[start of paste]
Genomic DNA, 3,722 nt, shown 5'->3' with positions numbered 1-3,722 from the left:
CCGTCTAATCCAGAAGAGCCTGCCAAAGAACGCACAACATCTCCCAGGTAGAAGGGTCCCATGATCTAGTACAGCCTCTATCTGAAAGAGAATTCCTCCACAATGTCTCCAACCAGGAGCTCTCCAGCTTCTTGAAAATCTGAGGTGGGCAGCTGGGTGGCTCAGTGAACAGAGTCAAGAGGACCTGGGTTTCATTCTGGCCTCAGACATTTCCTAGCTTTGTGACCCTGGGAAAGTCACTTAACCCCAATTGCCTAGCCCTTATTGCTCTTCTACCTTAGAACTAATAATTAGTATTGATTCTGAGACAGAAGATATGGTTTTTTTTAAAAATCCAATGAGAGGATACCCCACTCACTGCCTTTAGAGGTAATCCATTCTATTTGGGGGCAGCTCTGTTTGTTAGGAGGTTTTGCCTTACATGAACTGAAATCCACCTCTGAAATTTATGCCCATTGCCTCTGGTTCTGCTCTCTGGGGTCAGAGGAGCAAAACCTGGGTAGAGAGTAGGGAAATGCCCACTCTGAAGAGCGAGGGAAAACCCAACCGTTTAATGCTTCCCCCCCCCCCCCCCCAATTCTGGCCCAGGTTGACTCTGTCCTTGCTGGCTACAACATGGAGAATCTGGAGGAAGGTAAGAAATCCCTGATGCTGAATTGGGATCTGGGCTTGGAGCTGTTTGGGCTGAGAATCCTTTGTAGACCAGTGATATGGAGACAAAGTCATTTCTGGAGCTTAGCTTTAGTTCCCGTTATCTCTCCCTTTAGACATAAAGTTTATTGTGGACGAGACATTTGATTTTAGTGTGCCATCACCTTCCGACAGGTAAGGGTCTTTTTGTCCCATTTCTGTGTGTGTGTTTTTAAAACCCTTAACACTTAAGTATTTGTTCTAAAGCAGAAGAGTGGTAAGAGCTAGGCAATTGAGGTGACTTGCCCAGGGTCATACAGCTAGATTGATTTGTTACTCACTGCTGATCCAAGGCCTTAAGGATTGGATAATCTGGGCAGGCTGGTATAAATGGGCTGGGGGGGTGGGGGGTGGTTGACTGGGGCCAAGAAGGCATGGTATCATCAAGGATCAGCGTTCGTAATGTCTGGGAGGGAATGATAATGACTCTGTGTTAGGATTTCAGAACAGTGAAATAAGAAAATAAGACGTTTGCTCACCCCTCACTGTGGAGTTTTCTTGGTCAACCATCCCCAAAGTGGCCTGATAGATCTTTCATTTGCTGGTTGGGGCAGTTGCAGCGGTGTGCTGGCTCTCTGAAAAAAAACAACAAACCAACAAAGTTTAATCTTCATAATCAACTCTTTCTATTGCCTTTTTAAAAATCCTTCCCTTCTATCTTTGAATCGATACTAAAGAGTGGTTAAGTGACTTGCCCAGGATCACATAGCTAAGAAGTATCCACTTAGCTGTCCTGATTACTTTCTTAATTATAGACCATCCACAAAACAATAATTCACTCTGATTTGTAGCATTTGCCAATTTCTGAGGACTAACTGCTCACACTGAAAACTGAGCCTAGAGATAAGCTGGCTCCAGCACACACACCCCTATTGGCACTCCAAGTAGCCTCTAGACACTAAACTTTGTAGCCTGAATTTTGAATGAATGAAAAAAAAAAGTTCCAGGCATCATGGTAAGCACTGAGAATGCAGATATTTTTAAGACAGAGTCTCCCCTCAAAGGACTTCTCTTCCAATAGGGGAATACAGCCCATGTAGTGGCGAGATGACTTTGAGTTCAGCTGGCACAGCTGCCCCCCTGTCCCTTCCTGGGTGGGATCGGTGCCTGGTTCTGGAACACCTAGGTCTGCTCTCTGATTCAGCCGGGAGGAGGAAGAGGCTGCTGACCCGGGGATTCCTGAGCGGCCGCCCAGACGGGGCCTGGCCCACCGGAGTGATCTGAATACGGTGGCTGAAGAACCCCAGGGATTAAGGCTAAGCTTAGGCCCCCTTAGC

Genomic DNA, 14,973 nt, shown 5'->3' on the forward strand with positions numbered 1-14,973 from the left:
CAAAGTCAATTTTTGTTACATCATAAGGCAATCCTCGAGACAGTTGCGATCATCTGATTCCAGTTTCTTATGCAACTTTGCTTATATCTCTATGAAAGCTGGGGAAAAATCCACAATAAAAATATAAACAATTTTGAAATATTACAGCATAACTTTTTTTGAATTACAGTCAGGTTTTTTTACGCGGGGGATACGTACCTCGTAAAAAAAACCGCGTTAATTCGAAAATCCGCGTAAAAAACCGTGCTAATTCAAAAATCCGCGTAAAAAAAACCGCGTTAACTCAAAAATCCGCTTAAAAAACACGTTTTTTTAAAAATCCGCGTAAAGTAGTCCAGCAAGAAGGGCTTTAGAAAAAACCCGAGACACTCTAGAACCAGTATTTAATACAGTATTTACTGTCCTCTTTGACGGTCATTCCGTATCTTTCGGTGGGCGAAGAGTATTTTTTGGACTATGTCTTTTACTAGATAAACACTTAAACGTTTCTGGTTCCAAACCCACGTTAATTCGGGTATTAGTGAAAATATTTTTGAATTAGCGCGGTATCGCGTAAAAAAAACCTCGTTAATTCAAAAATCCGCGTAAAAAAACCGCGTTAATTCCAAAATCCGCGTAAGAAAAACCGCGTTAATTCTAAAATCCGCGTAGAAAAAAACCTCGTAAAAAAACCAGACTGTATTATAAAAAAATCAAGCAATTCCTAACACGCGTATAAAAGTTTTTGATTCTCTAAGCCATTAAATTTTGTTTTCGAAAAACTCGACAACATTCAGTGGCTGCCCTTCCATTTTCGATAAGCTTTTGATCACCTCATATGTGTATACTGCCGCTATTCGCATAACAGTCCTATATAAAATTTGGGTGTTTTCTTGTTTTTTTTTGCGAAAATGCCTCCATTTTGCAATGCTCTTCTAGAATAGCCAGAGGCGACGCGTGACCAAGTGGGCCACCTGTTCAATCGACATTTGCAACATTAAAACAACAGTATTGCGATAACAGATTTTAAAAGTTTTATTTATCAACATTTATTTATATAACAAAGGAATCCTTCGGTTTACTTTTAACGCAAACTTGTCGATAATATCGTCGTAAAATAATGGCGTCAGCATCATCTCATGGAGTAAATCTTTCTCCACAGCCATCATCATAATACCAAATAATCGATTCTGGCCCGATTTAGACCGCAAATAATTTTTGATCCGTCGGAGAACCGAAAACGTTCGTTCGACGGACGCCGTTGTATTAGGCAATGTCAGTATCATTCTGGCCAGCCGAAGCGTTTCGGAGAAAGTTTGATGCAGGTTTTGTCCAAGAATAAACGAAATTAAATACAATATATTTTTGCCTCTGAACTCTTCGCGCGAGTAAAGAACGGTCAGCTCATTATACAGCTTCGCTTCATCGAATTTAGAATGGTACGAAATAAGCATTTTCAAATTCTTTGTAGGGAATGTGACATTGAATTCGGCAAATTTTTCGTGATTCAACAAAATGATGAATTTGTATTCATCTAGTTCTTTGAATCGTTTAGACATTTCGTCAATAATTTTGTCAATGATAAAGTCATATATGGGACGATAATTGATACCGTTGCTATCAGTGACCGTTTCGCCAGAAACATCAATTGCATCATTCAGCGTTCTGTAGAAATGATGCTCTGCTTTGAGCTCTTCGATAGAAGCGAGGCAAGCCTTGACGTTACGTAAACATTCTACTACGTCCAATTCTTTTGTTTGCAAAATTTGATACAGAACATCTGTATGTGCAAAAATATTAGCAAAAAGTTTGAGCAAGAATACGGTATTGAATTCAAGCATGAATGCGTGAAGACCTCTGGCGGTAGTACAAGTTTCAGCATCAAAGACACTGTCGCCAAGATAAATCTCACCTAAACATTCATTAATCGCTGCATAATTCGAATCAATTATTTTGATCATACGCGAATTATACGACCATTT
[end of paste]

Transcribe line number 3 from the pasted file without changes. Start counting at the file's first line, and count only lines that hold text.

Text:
Genomic DNA, 14,973 nt, shown 5'->3' on the forward strand with positions numbered 1-14,973 from the left: